Archive for the ‘Rodney Decroo’ Tag

Rodney DeCroo- Old Tenement Man review   Leave a comment

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Rodney DeCroo New Tenement Man www.RodneyDeCroo.com

Vancouver’s Rodney DeCroo is likely Canada’s most consistent neo-folk, rock ‘n’ roll singer. Over the course of six wide-ranging albums, the impressive wordsmith has never taken a significant ill-conceived turn.

The early Rodney DeCroo and the Killers and War Torn Man seethed with aggressive and poetic interpretations of his surroundings, while later releases including the imaginative Campfires on the Moon revealed songs of great intensity bound by the darkness of isolation, pain, and creativity.

I once wrote that DeCroo is a “product of his environment—for good and bad—a raven seeking salvation in the detritus of emotional upheaval, both his own and in those he has impacted,” and one listen to Old Tenement Man reveals that not a lot has changed in that regard. For example, the lead track, “Jack Taylor,” is a Crazy Horse-fueled first-person account of patricide and self-justification.

DeCroo no longer falls back on Dylaneque habits, charmingly apparent on early recordings. Having established some time ago an approach uniquely his own, DeCroo reveals that he can run with the big dogs, be they Jason Isbell, Chuck Prophet, or Neil friggin’ Young himself. On the radio-friendly (in an alternate universe) “Ten Thousand Feet Tall,” DeCroo’s ‘hero’ waits for his city to be burned down by “an acid dawn,” confident in his own invincibility. Surrounded by this impending cataclysm, recounting disparate memories and hallucinations, the tension magnifies with each disturbing image shared.

Produced by Lorrie Matheson, Old Tenement Man isn’t necessarily a ‘roots’ album, but it certainly fits into the rockier side of Americana. With DeCroo (guitar) and Matheson (guitar, bass, keyboards) providing the bulk of the instrumentation, along with drummer Chris Dadge, the album has a full-bodied sound. The arrangements are appealing, providing the contrast needed for a completely satisfying album experience. “Radio” is full of possibilities, “Little Hunger” aches, and “Lou Reed on the Radio” is much more than a convenient name-check, and full credit for the sly, vocal bridge allusion. “The Barrel Has A Dark Eye” is nothing short of brilliant, cleverly structured with a nod to the ubiquitous classic rock performances we grew up on.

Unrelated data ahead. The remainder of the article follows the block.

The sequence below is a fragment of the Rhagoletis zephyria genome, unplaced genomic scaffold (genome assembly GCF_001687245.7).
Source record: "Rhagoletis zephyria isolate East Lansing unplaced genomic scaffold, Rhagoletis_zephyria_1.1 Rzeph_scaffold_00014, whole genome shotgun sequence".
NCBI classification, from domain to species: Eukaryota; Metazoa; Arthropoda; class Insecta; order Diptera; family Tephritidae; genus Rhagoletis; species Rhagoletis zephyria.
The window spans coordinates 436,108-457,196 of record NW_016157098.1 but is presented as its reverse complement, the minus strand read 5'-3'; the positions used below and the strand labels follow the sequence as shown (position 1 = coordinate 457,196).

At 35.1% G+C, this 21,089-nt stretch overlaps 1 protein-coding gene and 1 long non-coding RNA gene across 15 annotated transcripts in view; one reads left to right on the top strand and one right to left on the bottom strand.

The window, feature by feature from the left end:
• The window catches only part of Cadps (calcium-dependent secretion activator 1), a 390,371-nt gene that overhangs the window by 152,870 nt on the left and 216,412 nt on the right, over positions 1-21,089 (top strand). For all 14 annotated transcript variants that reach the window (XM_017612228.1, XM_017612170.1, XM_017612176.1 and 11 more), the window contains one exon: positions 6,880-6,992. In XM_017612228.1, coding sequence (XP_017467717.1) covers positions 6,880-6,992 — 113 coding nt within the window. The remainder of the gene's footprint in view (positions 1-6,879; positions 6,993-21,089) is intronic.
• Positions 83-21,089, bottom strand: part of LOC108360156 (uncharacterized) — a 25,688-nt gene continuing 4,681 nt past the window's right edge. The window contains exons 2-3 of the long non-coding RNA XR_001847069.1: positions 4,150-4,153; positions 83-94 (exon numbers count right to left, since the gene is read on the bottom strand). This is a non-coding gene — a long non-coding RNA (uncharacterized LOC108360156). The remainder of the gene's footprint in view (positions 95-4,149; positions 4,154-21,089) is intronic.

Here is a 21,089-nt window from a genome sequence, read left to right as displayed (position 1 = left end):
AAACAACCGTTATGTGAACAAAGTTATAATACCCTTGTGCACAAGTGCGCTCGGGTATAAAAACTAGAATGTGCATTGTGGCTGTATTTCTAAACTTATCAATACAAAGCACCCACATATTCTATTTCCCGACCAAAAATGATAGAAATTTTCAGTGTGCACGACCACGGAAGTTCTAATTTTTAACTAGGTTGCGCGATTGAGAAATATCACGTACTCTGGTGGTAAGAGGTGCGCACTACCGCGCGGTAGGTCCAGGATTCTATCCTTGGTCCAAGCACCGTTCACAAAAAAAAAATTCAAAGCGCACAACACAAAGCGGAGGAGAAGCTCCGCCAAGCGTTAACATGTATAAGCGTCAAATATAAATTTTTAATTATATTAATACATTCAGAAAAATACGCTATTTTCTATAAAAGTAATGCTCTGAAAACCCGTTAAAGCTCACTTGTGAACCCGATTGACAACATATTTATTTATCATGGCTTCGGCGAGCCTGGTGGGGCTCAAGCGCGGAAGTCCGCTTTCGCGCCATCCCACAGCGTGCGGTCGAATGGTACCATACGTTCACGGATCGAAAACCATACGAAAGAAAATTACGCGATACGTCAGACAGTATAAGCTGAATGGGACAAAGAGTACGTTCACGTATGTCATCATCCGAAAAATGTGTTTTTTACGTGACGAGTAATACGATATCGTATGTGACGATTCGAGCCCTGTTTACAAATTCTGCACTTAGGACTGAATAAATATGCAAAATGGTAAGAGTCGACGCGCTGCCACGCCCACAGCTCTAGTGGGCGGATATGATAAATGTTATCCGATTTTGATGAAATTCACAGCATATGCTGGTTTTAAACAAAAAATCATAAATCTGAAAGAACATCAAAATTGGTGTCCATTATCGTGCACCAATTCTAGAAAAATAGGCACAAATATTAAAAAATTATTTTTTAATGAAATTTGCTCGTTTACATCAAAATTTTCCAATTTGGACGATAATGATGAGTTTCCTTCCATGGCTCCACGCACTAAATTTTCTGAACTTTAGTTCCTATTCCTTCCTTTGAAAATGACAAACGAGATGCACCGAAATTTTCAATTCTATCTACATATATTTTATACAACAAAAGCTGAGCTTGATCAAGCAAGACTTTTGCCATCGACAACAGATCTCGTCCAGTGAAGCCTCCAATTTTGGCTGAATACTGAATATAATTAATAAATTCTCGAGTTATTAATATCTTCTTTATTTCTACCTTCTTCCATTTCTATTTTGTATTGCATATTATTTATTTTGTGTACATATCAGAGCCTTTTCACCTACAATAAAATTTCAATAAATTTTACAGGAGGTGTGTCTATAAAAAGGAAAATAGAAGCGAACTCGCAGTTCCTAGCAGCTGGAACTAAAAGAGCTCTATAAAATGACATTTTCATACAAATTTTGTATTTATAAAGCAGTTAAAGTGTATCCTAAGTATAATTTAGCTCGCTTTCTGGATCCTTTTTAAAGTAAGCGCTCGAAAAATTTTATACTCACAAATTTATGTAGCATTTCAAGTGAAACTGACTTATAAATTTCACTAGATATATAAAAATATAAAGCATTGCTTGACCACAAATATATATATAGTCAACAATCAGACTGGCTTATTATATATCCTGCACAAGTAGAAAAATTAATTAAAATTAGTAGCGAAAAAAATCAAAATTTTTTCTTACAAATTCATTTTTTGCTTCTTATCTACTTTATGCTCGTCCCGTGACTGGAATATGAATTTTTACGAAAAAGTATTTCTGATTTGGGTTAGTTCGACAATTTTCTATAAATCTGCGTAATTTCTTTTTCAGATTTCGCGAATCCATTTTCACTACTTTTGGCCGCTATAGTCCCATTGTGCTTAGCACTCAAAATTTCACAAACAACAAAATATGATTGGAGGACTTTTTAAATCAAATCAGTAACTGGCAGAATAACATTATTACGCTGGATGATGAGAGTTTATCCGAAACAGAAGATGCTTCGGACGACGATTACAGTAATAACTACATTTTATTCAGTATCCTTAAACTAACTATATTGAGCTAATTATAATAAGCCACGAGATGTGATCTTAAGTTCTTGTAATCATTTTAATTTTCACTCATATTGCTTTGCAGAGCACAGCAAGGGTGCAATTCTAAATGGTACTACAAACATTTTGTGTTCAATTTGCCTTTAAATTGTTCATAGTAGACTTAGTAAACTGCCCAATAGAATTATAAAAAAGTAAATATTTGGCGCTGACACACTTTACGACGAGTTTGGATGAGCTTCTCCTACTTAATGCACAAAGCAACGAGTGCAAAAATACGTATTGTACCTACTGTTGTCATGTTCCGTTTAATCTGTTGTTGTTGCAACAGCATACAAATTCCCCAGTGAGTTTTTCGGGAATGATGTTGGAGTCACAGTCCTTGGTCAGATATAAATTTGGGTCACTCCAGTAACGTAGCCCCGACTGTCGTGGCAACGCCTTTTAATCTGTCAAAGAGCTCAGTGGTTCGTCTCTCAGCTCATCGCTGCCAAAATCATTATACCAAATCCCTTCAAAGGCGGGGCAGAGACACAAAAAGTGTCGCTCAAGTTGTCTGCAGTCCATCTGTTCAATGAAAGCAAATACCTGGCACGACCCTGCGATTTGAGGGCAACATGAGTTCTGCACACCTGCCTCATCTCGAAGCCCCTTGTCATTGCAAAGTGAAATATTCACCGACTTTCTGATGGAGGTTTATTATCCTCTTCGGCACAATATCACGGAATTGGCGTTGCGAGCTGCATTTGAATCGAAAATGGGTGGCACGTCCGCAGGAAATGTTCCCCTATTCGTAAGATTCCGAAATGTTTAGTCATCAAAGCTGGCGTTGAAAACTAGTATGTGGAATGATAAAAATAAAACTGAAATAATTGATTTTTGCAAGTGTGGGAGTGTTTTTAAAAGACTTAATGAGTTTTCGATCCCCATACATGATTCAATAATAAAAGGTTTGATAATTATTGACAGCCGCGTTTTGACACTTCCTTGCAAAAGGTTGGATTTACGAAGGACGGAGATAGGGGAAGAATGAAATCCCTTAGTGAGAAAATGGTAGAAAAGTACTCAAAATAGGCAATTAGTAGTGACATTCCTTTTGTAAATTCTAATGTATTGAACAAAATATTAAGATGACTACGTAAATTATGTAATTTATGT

DeCroo’s creations—his songs, his narratives, his arrangements, and his characters—are seldom one-dimensional, and I am sure more than a little slips past me as I nod to the groove. That’s what I appreciate about songwriters and performers like DeCroo: there is always something new to discover.

How many years ago did I first hear “Tudor House Hotel,” “Dead Man’s Town,” and “Ginger Goodwin?” A dozen? Yet, listening to them again this week, I was newly impressed by elements previously missed or under-appreciated. I am confident that I will be similarly reinvigorated when I hear “Like Jacob When He Felt the Angel’s Touch” and “In The Backrooms of Romance” in a decade.

Old Tenement Man slipped past me when it was released in early summer, 2017. My loss as it is a compelling, attractive rock album that pushes the boundaries of roots music while maintaining and enhancing its foundations: experiences and stories that communicate elemental truths in a literary manner.

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Canadian Songwriters in Action- Review   1 comment

brockOver at the Lonesome Road Review, we did something different a couple weeks ago by reviewing three excellent albums in one piece. The latest albums from singer-songwriters gordieBrock Zeman, Gordie Tentrees, and Rodney DeCroo are the focus, and all I can say is, Wow! What a slate of discs- personal, introspective, and poetically charming. Yup, we have great singers and writers up this way, no doubt.

Thanks for visiting Fervor Coulee. Donaldrodney

Herald Nix & Rodney DeCroo in Red Deer   Leave a comment

rodney-herald-80dpiA show coming up in Red Deer next week- spreading the word. Herald Nix (who I saw open for The Clash a lifetime ago) and Rodney DeCroo (who I’ve written about here) team up for a ‘house’ concert…but not in a house. Details below. I’ve seen both within intimate settings, and they are superb, me thinks.